Lismore gets started on the cleanup in town after the floods.
Lismore gets started on the cleanup in town after the floods. Marc Stapelberg

Who's doing the heavy lifting post-flood? OPINION

THE rules and regulations surrounding natural disasters and the triggers for insurance purposes, seem to trip up as many people as it helps.

After the flood the region is drowning in a sea of red tape.

We hear of flood affected businesses applying for low interest, or no interest loans, only to be asked for 'collateral' against these applications.

Asking a business owner who's had their stock completely destroyed and infrastructure wrecked for 'collateral' is a major slap in the face.

Similarly, insurance companies are arguing the toss about whether flooding from a river or water source can be construed as storm damage.

Just because Cyclone Debbie was an 'ex' cyclone by the time it crossed the NSW border, doesn't mean it wasn't one hell of a storm.

Even the process of businesses having to be surveyed about their losses, or one government having to "write" to another to ask for assistance just seems so old fashioned and slow in the digital age.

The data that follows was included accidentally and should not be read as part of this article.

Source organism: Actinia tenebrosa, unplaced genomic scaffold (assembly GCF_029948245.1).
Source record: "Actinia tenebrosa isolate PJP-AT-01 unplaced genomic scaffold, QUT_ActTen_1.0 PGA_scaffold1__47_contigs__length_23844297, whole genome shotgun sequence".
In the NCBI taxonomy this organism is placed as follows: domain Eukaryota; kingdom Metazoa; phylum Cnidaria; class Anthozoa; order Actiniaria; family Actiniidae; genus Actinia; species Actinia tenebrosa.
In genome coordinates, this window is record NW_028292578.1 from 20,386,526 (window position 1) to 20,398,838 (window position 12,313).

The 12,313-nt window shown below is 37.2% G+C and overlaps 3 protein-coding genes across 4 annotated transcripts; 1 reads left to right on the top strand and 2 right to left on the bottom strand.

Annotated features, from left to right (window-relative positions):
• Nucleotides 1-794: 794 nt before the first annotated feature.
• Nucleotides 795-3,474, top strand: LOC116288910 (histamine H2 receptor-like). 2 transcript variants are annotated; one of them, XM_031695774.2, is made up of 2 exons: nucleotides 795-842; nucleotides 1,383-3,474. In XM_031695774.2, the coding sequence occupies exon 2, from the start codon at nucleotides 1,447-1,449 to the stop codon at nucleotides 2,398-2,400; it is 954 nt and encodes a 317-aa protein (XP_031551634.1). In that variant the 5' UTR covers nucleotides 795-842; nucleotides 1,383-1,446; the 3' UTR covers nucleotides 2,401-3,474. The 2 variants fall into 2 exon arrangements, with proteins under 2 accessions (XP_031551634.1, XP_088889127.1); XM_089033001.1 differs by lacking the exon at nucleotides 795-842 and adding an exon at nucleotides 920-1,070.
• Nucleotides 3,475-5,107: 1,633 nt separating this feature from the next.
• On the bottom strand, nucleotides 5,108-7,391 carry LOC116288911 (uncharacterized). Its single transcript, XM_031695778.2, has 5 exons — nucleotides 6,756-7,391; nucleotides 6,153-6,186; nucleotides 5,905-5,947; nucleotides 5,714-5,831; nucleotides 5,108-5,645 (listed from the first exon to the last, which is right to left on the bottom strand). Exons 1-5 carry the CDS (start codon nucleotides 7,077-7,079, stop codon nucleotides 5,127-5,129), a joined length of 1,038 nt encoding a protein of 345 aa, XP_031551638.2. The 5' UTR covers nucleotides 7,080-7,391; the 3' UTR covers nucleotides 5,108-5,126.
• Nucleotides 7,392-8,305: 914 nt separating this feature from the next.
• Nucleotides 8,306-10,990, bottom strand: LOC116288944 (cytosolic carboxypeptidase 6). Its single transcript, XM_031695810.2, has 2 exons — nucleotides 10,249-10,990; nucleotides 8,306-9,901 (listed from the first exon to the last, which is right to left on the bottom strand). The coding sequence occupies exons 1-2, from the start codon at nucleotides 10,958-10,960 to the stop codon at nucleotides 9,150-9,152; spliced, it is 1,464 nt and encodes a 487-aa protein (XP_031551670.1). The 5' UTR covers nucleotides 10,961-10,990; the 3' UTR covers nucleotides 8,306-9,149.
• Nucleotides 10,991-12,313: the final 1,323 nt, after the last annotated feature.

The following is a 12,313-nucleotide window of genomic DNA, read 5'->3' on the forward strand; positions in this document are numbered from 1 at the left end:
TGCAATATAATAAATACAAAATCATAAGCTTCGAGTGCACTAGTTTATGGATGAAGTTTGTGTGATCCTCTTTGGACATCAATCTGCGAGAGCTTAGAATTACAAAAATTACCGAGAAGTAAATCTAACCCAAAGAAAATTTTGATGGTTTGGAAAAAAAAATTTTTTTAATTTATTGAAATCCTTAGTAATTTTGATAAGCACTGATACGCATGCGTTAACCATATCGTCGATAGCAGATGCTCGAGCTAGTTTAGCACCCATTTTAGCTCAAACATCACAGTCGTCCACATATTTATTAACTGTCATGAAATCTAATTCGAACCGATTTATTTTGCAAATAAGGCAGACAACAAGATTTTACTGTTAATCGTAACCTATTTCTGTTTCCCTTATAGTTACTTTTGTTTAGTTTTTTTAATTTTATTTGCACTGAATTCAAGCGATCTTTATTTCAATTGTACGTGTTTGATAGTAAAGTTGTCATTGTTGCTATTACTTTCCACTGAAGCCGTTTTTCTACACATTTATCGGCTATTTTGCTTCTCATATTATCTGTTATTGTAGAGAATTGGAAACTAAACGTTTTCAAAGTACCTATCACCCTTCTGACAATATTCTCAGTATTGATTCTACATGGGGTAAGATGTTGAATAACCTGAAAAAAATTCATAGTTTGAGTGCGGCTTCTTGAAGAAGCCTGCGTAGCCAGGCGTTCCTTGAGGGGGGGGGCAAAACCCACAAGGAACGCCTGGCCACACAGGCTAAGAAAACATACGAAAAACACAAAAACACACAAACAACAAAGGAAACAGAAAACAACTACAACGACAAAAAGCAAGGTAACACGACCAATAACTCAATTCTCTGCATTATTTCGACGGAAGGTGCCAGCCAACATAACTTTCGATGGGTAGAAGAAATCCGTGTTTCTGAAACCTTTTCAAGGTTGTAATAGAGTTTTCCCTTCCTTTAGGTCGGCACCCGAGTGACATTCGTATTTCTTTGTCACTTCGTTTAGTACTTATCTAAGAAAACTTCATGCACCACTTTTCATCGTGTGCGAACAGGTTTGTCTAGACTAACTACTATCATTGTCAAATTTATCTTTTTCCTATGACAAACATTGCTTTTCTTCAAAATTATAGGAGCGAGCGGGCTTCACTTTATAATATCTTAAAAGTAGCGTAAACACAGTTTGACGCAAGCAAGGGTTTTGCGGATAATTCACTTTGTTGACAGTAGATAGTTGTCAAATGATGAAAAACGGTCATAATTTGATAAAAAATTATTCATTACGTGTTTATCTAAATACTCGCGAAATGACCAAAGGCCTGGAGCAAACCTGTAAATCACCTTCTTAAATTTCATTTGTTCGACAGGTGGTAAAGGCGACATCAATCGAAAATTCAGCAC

I'm sure someone who's been flooded out of their home or business sees it in far more black and white terms. It rained like hell, my premises got flooded, now give me some cash to get back on my feet.

Instead the SES, Rural Fire Service, council workers and the community keep on doing the heavy lifting.

Perhaps it has, and always will be this way in Australia, where natural disasters bring together a community together in ways that are both admirable and inspiring, and way above and beyond the behaviour of governments and big institutions.



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